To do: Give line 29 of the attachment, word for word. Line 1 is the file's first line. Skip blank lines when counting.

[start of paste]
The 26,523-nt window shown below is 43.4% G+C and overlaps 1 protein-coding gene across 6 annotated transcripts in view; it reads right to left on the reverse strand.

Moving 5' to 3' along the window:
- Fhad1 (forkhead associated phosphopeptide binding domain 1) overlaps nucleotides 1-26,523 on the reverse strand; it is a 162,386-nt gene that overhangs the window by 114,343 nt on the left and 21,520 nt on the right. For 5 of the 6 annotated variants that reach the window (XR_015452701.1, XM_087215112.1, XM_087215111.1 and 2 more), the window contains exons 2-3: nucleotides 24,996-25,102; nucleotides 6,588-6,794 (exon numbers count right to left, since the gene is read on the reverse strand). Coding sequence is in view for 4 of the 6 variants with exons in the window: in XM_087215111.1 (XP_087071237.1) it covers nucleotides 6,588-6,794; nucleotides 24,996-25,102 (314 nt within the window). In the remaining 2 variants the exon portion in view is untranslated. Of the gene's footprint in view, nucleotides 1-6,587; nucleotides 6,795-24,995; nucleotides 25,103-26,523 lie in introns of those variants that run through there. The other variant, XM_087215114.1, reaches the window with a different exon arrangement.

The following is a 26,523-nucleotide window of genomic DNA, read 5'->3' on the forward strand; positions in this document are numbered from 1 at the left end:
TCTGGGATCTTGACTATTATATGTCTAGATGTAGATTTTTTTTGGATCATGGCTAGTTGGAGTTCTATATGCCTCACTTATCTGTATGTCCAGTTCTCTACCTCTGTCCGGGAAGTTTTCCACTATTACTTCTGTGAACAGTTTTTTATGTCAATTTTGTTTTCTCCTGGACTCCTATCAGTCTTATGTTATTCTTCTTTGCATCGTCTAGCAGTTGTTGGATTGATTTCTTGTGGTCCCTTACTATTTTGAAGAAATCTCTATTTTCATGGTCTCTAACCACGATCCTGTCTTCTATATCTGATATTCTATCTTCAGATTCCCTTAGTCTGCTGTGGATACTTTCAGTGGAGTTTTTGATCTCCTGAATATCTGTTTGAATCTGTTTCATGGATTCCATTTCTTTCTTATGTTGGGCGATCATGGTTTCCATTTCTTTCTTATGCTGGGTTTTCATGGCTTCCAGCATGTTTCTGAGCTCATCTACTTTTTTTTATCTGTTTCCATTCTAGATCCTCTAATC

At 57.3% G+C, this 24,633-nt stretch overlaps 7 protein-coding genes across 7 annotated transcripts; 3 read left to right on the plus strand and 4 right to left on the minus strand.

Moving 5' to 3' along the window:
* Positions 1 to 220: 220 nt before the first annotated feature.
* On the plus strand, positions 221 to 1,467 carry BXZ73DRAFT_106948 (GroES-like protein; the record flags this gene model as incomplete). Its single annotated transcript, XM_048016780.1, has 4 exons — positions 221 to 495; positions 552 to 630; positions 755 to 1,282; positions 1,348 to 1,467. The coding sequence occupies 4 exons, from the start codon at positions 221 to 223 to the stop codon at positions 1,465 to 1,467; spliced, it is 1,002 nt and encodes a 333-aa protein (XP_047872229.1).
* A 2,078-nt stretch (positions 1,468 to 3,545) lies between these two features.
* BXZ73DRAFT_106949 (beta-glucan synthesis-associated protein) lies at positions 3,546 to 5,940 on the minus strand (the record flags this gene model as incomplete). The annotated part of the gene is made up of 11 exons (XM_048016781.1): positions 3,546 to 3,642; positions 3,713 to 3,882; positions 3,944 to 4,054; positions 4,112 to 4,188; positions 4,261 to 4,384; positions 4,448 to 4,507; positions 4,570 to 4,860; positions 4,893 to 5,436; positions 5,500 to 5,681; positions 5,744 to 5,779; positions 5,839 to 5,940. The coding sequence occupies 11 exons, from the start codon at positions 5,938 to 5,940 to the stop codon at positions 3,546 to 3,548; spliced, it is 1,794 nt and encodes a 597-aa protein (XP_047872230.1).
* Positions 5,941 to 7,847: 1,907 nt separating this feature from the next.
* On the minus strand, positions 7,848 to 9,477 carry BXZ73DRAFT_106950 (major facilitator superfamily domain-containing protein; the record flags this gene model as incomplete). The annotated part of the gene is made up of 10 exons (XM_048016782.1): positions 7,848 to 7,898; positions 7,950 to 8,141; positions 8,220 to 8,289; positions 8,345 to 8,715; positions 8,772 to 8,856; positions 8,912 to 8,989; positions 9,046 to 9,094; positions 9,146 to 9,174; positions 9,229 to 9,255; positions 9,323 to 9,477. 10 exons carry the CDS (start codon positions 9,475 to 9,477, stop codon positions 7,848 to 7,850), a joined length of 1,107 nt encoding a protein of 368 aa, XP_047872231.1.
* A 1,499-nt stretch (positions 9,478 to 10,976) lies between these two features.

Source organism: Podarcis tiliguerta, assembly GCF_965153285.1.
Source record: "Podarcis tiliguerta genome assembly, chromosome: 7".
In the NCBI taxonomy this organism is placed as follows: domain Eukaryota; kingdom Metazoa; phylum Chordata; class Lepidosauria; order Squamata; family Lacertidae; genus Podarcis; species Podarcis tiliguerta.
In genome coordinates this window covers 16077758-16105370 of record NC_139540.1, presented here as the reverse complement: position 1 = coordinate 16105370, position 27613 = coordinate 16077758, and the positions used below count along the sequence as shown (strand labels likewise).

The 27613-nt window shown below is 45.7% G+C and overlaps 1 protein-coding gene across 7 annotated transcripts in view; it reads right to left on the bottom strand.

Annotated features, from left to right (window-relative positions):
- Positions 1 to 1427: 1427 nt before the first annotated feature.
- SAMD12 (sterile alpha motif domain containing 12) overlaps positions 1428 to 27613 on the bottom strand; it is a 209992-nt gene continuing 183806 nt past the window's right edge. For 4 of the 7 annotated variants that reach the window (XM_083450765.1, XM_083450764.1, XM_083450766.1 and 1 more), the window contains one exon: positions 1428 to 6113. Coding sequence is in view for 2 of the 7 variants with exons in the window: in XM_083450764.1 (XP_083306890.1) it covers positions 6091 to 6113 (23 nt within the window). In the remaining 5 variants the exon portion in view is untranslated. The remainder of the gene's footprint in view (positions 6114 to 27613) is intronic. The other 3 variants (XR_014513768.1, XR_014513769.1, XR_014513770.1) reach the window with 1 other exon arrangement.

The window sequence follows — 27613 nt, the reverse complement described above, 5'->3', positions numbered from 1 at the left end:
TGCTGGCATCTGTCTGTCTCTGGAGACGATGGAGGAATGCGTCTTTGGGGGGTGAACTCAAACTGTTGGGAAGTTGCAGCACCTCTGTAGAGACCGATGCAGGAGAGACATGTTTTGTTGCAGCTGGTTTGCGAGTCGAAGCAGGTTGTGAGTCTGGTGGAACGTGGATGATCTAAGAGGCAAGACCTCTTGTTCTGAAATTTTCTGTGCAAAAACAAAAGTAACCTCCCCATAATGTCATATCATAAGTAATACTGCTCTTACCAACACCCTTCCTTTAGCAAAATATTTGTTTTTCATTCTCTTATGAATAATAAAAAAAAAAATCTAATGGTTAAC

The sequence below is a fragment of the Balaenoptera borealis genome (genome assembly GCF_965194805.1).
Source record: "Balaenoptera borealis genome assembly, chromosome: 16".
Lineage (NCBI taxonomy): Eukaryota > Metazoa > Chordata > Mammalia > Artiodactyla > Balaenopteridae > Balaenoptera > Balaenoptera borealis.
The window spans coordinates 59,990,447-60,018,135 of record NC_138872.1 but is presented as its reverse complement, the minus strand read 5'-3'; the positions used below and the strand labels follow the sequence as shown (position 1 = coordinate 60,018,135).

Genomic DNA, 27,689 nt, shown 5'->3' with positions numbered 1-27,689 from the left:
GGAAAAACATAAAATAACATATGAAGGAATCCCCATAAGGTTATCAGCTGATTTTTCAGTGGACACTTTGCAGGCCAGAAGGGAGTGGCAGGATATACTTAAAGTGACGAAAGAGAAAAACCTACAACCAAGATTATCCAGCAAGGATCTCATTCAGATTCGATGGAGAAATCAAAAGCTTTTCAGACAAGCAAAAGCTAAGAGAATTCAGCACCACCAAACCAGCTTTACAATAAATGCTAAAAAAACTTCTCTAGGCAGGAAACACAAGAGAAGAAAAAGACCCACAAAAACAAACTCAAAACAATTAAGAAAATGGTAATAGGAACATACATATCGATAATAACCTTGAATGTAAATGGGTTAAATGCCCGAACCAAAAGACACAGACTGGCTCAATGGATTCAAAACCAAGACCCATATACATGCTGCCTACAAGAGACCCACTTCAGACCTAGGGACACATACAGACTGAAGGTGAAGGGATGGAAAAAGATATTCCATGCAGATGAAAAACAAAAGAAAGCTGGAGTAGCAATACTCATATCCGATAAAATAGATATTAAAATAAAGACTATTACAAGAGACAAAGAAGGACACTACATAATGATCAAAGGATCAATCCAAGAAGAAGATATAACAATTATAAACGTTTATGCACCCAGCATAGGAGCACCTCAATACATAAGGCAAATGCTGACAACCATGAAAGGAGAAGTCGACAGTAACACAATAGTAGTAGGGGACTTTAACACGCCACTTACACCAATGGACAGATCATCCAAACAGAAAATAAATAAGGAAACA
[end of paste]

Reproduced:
Genomic DNA, 27,689 nt, shown 5'->3' with positions numbered 1-27,689 from the left: